| The Swastika
The swastika is an extremely powerful symbol. The Nazis
used it to murder millions of people, but for centuries
it had positive meanings. What is the history of the
swastika? Does it now represent good or evil?
|Left Facing Swastika
||Right Facing Swastika
• Modern Buddhism
• Bon Culture of Ancient Tibet
• Nazi Germany
The Oldest Known Symbol
The swastika is an ancient symbol that has been used
for over 3,000 years. (That even predates the ancient
Egyptian symbol, the Ankh!) Artifacts such as pottery
and coins from ancient Troy show that the swastika
was a commonly used symbol as far back as 1000 BCE.
During the following thousand years, the image of the
swastika was used by many cultures around the world,
including in China, Japan, India, and southern Europe.
By the Middle Ages, the swastika was a well known, if
not commonly used, symbol but was called by many different
China - wan
England - fylfot
Germany - Hakenkreuz
Greece - tetraskelion and gammadion
India - swastika
Though it is not known for exactly how long, Native
Americans also have long used the symbol of the swastika.
The Original Meaning
The word "swastika" comes from the Sanskrit
svastika - "su" meaning "good,"
"asti" meaning "to be," and "ka"
as a suffix.
Until the Nazis used this symbol, the swastika was
used by many cultures throughout the past 3,000 years
to represent life, sun, power, strength, and good
Even in the early twentieth century, the swastika
was still a symbol with positive connotations. For
instance, the swastika was a common decoration that
often adorned cigarette cases, postcards, coins, and
buildings. During World War I, the swastika could
even be found on the shoulder patches of the American
45th Division and on the Finnish air force until after
World War II.
A Change in Meaning
In the 1800s, countries around Germany were growing
much larger, forming empires; yet Germany was not
a unified country until 1871. To counter the feeling
of vulnerability and the stigma of youth, German nationalists
in the mid-nineteenth century began to use the swastika,
because it had ancient Aryan/Indian origins, to represent
a long Germanic/Aryan history.
By the end of the nineteenth century, the swastika
could be found on nationalist German volkisch periodicals
and was the official emblem of the German Gymnasts'
In the beginning of the twentieth century, the swastika
was a common symbol of German nationalism and could
be found in a multitude of places such as the emblem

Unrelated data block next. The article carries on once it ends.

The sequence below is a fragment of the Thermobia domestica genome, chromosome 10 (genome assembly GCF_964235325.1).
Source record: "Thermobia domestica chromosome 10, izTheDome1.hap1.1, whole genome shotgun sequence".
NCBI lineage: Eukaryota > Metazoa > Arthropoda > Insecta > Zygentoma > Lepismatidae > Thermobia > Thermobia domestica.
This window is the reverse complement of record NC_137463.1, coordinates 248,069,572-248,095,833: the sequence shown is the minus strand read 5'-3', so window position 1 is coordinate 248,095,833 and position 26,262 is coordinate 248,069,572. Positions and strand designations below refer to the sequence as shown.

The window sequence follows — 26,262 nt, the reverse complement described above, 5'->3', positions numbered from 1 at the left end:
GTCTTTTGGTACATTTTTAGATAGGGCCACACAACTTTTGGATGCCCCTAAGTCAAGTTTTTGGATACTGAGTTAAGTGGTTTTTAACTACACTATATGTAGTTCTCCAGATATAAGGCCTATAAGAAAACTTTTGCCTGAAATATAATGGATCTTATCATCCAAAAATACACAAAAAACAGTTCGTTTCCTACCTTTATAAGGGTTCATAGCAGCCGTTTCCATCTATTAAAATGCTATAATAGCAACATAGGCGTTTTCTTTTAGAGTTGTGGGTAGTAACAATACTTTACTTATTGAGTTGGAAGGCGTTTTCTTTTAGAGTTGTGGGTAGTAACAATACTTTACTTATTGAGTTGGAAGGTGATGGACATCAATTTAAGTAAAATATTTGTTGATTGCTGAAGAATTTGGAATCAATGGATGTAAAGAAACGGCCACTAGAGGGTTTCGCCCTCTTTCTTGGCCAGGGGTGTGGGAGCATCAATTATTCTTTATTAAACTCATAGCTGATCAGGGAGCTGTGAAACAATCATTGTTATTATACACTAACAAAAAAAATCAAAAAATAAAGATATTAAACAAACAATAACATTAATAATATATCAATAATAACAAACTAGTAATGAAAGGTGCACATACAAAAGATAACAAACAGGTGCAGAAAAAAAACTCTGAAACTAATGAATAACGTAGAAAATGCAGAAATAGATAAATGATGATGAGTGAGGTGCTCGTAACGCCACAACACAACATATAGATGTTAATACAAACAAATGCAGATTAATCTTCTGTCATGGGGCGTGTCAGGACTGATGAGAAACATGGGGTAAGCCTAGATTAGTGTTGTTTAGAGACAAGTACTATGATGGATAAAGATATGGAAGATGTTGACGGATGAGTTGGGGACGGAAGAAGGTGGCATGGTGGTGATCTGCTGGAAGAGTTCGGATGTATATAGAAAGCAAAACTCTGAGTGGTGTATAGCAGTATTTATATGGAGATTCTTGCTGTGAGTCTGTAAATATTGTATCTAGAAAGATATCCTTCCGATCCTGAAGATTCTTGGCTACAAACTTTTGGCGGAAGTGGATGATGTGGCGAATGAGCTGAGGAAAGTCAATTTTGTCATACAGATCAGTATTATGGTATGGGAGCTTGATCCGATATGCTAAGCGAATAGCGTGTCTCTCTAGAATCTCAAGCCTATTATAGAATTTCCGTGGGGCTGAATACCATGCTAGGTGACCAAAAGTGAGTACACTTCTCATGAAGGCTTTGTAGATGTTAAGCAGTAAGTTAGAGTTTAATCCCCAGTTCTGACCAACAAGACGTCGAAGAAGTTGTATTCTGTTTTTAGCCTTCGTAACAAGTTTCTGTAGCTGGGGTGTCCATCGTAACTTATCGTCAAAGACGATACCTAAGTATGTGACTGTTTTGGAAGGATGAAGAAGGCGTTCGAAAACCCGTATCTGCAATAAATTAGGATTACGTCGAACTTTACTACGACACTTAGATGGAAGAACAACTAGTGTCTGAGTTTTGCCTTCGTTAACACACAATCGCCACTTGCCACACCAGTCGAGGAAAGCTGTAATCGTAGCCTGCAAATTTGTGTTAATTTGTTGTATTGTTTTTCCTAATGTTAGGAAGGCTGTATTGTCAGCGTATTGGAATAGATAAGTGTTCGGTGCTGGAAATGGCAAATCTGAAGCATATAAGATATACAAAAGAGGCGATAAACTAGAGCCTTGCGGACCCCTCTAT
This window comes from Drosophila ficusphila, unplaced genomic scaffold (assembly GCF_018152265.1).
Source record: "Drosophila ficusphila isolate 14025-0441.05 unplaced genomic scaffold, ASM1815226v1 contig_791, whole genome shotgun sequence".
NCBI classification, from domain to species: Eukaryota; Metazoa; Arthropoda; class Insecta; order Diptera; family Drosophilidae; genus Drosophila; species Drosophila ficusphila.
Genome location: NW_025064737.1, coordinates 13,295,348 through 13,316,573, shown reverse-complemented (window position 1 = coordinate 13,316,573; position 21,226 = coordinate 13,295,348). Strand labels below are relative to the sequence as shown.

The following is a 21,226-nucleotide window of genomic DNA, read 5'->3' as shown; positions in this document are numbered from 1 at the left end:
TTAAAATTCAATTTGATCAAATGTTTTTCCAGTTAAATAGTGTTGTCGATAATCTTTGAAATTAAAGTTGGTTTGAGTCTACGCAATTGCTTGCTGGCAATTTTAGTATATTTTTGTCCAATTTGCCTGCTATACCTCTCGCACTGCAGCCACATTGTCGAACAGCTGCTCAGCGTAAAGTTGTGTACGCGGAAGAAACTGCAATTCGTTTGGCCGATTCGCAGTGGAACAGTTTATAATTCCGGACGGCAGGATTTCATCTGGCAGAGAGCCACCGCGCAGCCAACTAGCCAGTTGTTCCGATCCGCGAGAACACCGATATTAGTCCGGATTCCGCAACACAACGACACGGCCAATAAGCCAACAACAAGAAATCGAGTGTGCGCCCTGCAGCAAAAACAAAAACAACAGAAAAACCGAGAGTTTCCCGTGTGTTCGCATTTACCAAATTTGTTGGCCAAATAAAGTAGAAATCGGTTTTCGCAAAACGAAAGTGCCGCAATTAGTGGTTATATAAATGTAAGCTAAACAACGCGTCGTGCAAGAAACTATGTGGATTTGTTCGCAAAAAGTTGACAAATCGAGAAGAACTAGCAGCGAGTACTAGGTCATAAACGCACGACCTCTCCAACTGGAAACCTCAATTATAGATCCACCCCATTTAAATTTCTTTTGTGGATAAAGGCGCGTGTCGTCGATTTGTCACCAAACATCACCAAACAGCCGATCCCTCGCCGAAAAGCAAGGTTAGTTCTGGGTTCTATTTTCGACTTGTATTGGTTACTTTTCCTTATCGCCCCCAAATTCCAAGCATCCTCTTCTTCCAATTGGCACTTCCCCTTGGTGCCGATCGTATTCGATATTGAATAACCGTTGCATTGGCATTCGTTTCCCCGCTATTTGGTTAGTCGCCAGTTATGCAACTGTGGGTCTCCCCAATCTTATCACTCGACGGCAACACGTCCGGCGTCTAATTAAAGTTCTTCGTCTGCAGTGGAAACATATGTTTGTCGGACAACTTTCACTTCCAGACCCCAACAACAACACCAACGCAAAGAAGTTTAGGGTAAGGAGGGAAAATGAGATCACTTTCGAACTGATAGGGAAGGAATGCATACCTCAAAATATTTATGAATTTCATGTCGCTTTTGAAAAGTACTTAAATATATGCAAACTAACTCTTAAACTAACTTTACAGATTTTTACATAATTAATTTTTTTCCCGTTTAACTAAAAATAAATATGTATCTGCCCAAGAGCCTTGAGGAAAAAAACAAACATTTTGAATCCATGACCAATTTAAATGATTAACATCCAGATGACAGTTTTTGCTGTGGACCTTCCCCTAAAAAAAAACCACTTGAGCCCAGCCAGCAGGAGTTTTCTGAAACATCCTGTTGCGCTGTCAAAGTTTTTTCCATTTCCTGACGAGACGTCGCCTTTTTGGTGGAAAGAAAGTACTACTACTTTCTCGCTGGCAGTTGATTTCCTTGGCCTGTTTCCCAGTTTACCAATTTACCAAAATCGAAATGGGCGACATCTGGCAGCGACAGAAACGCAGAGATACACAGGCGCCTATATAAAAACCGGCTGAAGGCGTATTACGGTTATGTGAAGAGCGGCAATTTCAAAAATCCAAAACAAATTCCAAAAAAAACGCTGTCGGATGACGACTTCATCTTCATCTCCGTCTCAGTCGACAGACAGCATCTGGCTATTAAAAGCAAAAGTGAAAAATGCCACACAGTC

for the Wandervogel, a German youth movement; on Joerg
Lanz von Liebenfels' antisemitic periodical Ostara;
on various Freikorps units; and as an emblem of the
Hitler and the Nazis
In 1920, Adolf Hitler decided that the Nazi Party
needed its own insignia and flag. For Hitler, the
new flag had to be "a symbol of our own struggle"
as well as "highly effective as a poster."
(Mein Kampf, pg. 495)
On August 7, 1920, at the Salzburg Congress, this
flag became the official emblem of the Nazi Party.
In Mein Kampf, Hitler described the Nazis' new flag:
"In red we see the social idea of the movement,
in white the nationalistic idea, in the swastika the
mission of the struggle for the victory of the Aryan
man, and, by the same token, the victory of the idea
of creative work, which as such always has been and
always will be anti-Semitic." (pg. 496-497)
Because of the Nazis' flag, the swastika soon became
a symbol of hate, antisemitism, violence, death, and
What Does the Swastika Mean Now?
There is a great debate as to what the swastika means
now. For 3,000 years, the swastika meant life and
good luck. But because of the Nazis, it has also taken
on a meaning of death and hate.
These conflicting meanings are causing problems in
today's society. For Buddhists and Hindus, the swastika
is a very religious symbol that is commonly used.
Chirag Badlani shares a story about one time when
he went to make some photocopies of some Hindu Gods
for his temple. While standing in line to pay for
the photocopies, some people behind him in line noticed
that one of the pictures had a swastika. They called
him a Nazi.
Unfortunately, the Nazis were so effective at their
use of the swastika emblem, that many do not even
know any other meaning for the swastika. Can there
be two completely opposite meanings for one symbol?
In ancient times, the direction of the swastika was
interchangeable as can be seen on an ancient Chinese
Some cultures in the past had differentiated between
the clockwise swastika and the counter-clockwise sauvastika.
In these cultures the swastika symbolized health and
life while the sauvastika took on a mystical meaning
of bad-luck or misfortune. The term sauwastika or
sauvastika is a term sometimes used to distinguish
the "left-facing" from the "right-facing"
form of the swastika symbol. The "left-facing"
variant is favoured in Bön Culture. While the
right-facing variant is more common in Hinduism, and
the left-facing one is more common in Buddhism (although
both religions employ both variants).
But since the Nazis use of the swastika, some people
are trying to differentiate the two meanings of the
swastika by varying its direction - trying to make
the clockwise, Nazi version of the swastika mean hate
and death while the counter-clockwise version would
hold the ancient meaning of the symbol, life and good-luck.
Nowadays you need to be aware of the different uses
of this ancient symbol, especially where anti-semitism
is concerned. Many people do not know the difference,
and often those that do cannot say which version is
Do expect to find this symbol often in India and The
East. Know it never represents Nazi meanings outside
of Germany and Germanic recent history + it's followers
• Bon Culture
• Taoism / Daoism
• The Swastika - This Page
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information is as supplied by Wikipedia, as dated March
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